The ancient Mediterranean was a multilingual place. Although a few languages were in common usage—Phoenician, Greek, Aramaic, Punic, and Latin, in different times and places—many other languages were spoken, including Iberian, Gaulish, Etruscan, Oscan, Hittite, Hebrew, Egyptian, and Numidian. Many people, especially in the great port cities like Carthage, Rhodes, and Alexandria, would have encountered numerous different languages in their daily lives. It is no surprise that this experience of a polyglot world was reflected in classical literature. The ways in which ancient writers represented multilingualism and language barriers offer some useful models for us as speculative fiction writers today.
In 218 BCE, the Carthaginian general Hannibal led an army across the Alps into Italy, touching off the Second Punic War. On the question of exactly where Hannibal crossed the Alps, there’s always been a lot of, for lack of a better term, horse pucky. The ancient sources are vague and of dubious reliability. In the absence of solid evidence, numerous distinct schools of thought on the question have emerged. There are the military professionals who argue that Hannibal must have taken the easiest, most straightforward route open to him. There are the romantics who insist that Hannibal’s army must have taken a difficult and dangerous route befitting such a momentous expedition. The folklorists are persuaded by local legends in the Alps while the textualists wrangle over which of the literary sources is more reliable. Now some literal horse pucky may be getting us closer to an answer.
The whole route hangs on the identification of two specific points. One is an area called the “island” somewhere in the valley of the Rhone river. The other is the pass by which Hannibal’s army crossed the Alps. While the “island” is still uncertain, recent archaeological work may have identified the Alpine pass. As reported in Archaeometry in March, 2016, a large deposit of horse manure and disturbed soil near the Col de la Traversette indicates the passage of a large number of horses dated to the period of the Second Punic War. If this finding stands up to further scrutiny, it may allow us to pin down Hannibal’s Alpine crossing.
Identifying the Traversette as the pass Hannibal’s army took would have some interesting implications for our interpretation of the war as a whole. Although favored by some scholars (notably Sir Gavin de Beer), the Traversette has usually been dismissed as too high, narrow, and difficult for Hannibal’s army, especially when several lower, wider, easier passes were available within a few days’ march. The military-history school in particular has argued that Hannibal would not have set out on his march without good advance intelligence about the Alpine passes and that intelligence would have persuaded him never to attempt the Traversette. If Hannibal did indeed take his army by the Traversette, it suggests that his advance intelligence was not as good as modern historians imagine (whether because Hannibal didn’t know enough about the available passes or because he allowed his army to get into such desperate straits that he had to take a pass he knew was a bad choice).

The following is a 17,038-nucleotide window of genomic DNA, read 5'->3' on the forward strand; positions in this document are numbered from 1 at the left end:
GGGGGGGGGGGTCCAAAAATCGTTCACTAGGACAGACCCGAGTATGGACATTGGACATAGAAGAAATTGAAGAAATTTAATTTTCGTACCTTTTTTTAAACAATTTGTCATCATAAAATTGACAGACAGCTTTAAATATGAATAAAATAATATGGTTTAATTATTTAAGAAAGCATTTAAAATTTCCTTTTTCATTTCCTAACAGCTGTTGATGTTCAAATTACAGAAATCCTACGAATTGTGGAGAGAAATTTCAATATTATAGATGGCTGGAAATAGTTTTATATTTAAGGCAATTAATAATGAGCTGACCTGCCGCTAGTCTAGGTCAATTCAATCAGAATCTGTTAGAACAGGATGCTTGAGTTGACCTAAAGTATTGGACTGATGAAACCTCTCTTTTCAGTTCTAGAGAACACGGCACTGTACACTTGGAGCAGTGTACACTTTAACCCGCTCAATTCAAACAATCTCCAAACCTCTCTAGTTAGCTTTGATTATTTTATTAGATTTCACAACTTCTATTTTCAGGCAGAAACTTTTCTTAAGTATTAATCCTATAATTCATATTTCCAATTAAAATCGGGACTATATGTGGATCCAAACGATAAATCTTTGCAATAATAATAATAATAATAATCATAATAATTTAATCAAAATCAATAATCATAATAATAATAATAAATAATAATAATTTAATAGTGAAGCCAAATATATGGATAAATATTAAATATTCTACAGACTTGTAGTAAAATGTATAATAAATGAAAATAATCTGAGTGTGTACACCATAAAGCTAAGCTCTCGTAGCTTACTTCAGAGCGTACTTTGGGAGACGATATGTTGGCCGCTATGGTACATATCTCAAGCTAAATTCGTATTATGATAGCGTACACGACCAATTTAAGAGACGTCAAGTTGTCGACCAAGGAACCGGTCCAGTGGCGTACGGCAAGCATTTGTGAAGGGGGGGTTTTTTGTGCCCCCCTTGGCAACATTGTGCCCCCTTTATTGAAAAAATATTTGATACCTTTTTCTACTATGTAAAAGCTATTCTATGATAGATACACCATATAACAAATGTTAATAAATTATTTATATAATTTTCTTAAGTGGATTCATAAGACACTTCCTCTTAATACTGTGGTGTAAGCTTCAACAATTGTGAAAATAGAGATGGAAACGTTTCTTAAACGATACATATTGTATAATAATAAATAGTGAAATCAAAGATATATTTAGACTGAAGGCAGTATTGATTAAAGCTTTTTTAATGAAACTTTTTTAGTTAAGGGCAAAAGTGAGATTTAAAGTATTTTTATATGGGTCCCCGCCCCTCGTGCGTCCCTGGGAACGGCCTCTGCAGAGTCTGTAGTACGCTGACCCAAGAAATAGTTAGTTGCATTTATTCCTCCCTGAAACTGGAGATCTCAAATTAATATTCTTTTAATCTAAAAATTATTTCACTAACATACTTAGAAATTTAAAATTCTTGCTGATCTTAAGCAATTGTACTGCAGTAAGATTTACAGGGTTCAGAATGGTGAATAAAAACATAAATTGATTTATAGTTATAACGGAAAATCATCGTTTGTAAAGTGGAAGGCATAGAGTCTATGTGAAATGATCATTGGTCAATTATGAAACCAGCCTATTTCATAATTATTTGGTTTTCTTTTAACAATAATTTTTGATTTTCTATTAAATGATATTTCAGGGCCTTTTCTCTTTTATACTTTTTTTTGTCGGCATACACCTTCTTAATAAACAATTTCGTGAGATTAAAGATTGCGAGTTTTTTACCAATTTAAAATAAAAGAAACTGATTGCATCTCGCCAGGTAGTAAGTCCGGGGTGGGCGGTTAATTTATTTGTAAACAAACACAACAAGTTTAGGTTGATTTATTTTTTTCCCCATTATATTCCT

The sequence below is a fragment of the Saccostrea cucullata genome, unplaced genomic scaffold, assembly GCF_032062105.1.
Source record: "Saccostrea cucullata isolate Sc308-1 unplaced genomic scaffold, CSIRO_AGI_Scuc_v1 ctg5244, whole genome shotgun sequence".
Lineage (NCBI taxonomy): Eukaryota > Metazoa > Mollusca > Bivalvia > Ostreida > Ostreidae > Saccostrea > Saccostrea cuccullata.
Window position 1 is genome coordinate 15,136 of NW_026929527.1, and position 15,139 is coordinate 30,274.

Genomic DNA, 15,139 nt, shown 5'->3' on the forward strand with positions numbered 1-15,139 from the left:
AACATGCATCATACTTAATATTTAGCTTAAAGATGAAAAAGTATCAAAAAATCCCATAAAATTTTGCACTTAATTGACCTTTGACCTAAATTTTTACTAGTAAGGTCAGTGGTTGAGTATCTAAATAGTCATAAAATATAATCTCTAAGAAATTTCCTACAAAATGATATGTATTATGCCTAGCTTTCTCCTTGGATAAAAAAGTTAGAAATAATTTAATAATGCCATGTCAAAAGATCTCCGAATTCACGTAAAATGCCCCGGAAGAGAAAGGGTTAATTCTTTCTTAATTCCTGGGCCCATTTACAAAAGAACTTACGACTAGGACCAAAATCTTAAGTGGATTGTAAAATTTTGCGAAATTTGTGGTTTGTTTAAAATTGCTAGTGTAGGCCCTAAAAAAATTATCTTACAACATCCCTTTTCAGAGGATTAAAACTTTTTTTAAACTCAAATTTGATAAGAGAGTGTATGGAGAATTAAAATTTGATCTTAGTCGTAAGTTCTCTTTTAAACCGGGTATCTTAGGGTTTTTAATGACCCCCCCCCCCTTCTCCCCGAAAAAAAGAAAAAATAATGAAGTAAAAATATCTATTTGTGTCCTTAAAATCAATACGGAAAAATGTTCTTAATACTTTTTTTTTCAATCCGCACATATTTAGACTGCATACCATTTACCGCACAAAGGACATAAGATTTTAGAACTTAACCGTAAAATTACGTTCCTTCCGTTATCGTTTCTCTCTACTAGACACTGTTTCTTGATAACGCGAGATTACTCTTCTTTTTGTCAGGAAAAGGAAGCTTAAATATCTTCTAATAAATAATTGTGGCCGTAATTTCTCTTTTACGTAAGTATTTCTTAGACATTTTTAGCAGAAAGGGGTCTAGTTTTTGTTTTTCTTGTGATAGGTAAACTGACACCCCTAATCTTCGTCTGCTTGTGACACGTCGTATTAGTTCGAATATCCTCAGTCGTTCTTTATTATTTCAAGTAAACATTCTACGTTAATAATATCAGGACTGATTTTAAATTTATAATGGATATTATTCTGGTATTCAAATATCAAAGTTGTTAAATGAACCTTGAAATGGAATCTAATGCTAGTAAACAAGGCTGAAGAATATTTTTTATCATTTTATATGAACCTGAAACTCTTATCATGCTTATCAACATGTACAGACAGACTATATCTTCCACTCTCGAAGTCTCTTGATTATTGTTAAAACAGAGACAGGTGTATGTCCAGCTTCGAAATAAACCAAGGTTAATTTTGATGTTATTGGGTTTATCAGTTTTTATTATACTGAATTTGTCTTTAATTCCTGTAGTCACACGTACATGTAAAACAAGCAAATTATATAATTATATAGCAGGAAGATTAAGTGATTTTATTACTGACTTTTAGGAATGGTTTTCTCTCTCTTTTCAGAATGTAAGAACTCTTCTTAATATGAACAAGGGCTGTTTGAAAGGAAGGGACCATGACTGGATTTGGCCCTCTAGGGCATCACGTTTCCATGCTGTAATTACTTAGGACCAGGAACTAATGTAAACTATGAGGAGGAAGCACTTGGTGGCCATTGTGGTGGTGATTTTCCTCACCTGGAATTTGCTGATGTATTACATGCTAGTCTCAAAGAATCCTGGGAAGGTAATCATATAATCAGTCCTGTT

If Hannibal’s intelligence-gathering was less than optimal, that would also help to explain the major strategic failure of his campaign: overestimating the central Italian cities’ readiness to cast off Roman hegemony. Hannibal’s strategy against Rome depended on stripping Rome of its allies and conquests. While he found ready support in the areas of northern and southern Italy that had only recently been conquered by Rome, very few cities in Rome’s core central Italian territory were willing to join him.
It’s always important to take new findings with caution. Further research may cast doubt on this new evidence. For now though, the poop looks promising.
Post edited for clarity
Image: Tarentine didrachm struck during the Second Punic War, photograph by Classical Numismatic Group via Wikimedia (c. 212-209 BCE; silver)
Tor.com published an article online today about diversity in Hannibal’s army written from the point of view of historical wargaming. It is a interesting article and well worth a read, but unfortunately it misses the opportunity to really address questions of racial and cultural diversity in ancient warfare. Here is a quick attempt to address some of the things that were lacking.
Race and culture
Race is a term with a lot of baggage, as we are all painfully aware, but it means different things in different contexts. In modern parlance, it describes a socially-constructed division of human beings into more or less arbitrary categories, largely on the basis of skin color and other physical features. In a fantasy context, it refers to distinct species of intelligent creatures like Elves, Orcs, Dwarves, and so on.
The unaddressed problem in the Tor.com article is the conflation of race and culture. In the nineteenth and early twentieth century, overtly racist theories of history posited that people of different genetic backgrounds naturally had different qualities. Many of these stereotypes still linger in our popular culture: the stoic Indian, the mischievous Irishman, the passionate Italian, etc. This belief in racial character was encoded in early classic works of fantasy like Tolkien’s Lord of the Rings, which gave us the stubborn Dwarf, the ethereal Elf, the vicious Orc, etc.
Even as we struggle to root out this conflation of race and culture from our modern life, it lingers on in works of fantasy and science fiction: the logical Vulcan, the boisterous Klingon, the decadent Centauri, the proud Dothraki. As we look back at history, we have to think of the people of the past not in terms of racial qualities but in terms of cultural contexts. People of different origins often do behave differently, but those differences are explained by the cultures they lived in, not the races they represent.